You may want to ask your doctor if you have explained yourself clearly about the way you have described the squeezing of a computer mouse or muscle clenching, that perhaps these are merely tics as you stated as opposed to muscle stiffness caused by the Risperidone.

    Is your doctor a specialist in treating Tourette Syndrome, and are you confident you have fully explained the nature of your symptoms? Can you arrange a follow up appointment to address the concerns you have expressed?

  3. #3

    Default Re: Taking Benztropine Mess for finger tics?

    Did you point this out to your doctor, or clarify exactly what was the doctor's rationale in prescribing Benztropine Mesylate?
    I mentioned my tics during the first visit, but he was more concerned with thinking that I have schizophrenia, so I didn't get a chance to talk about it. He said I have schizophrenic tendencies and prescribed me the Risperidone and Buspirone for it. Today was my second visit and he just wanted to know how the medication was doing. I told him about the muscle stiffness which is why he prescribed me it since he thought it was a side effect of the medication. I think it's just another tic since even as a young child I experienced toe and shoulder stiffness and it's not unusual for some of my tics to disappear for a long time and then show up out of the blue like this. I think he just prescribed me that as a precaution, but most of the side effects have already disappeared, so I don't think it's necessary to take the medication.

    I think right now the doctor is only concerned about dealing with my schizophrenia. However I do notice an improvement with my tics since taking this Risperidone. For example my eye movement tic has gotten much better and my vocal tics are less frequent, so the Risperidone could be helping with my tics also. It's just my finger tics are still a problem and I was hoping maybe the Benztropine Mess could help with it, but from what I read I haven't noticed anything to support that theory. I thought that because it can help with muscle stiffness that it could possibly help my finger tics, but now that I think about it that doesn't seem likely.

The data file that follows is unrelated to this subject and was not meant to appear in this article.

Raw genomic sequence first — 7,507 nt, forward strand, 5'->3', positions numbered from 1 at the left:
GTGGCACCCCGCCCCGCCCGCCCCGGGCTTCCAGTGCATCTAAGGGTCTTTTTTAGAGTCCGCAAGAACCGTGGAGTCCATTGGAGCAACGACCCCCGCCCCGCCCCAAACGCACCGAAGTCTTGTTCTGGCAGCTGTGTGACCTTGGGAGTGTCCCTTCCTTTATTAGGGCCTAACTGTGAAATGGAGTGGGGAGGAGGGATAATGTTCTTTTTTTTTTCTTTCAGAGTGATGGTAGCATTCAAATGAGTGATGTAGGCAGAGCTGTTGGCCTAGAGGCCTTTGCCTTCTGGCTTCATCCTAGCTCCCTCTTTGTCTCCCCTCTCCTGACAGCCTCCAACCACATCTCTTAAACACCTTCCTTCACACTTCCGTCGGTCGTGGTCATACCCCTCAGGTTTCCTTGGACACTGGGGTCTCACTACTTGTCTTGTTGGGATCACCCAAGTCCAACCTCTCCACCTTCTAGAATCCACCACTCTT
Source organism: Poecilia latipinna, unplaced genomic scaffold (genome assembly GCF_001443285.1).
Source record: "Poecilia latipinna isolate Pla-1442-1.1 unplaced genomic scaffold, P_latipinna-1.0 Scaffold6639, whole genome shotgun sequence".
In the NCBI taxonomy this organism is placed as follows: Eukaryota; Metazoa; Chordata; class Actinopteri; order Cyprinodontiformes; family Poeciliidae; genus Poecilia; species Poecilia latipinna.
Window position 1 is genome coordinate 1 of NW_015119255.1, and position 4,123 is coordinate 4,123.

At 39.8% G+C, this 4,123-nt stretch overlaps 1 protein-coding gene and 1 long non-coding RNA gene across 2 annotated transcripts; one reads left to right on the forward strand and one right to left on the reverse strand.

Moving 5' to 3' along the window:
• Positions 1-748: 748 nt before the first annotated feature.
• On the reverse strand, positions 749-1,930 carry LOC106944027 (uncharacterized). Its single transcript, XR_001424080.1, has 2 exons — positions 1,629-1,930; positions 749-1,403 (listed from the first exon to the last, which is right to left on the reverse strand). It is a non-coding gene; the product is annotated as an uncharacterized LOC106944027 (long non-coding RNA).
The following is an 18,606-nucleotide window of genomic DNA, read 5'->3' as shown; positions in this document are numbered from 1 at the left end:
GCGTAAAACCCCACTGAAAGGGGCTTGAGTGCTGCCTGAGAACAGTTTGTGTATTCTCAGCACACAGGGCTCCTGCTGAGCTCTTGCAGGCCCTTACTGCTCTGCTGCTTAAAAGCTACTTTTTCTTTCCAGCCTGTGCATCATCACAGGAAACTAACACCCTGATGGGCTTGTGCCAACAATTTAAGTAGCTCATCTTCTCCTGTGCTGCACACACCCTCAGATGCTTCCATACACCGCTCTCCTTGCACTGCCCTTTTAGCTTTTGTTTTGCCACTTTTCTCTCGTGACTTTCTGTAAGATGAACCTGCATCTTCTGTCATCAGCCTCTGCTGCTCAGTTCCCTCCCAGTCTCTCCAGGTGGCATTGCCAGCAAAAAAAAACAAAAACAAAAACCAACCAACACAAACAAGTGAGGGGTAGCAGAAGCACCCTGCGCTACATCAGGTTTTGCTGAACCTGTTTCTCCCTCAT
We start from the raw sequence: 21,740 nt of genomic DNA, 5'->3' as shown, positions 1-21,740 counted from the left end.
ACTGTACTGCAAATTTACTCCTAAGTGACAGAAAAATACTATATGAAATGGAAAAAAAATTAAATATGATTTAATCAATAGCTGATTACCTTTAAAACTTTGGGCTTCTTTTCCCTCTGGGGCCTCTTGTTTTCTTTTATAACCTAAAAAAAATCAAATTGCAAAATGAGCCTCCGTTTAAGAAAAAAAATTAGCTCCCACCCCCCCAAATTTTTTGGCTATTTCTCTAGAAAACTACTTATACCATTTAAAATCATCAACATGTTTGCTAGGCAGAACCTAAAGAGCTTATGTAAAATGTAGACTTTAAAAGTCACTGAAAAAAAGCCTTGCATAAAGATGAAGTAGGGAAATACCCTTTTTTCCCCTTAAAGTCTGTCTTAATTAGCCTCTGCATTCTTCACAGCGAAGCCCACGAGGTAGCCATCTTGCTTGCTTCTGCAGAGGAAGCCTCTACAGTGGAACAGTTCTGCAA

4. #4
    Join Date
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    Location
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    Default Re: Taking Benztropine Mess for finger tics?

    Do not discontinue any medications without first speaking to your doctor and getting the doctor's approval and instructions on how the medication has to be discontinued, if that is the case.

    Your doctor is the only one who should advise you on when to start and when to stop medications.

    If you have questions or concerns, write them down before visiting the doctor and check them off one by one as you go through them in the office.

    but from what I read I haven't noticed anything to support that theory
    Internet websites should not be what determines what medications are needed and how they should be used. Many internet sites are designed to mislead users because of agendas of the site owner. Legitimate drug information sites can only display information from the manufacturer's product monograph, the document submitted to regulatory agencies describing the medication.

    However, physicians will often use medications in so called "off-label" protocols, based on ongoing research or published peer reports.

    Treatment for various Tourette symptoms frequently fall under "off-label" prescriptions, which would not necessarily appear in published prescribing information.

    That's why you need to consult with your doctor, and work closely with him/her when it comes to changes in your treatment plan.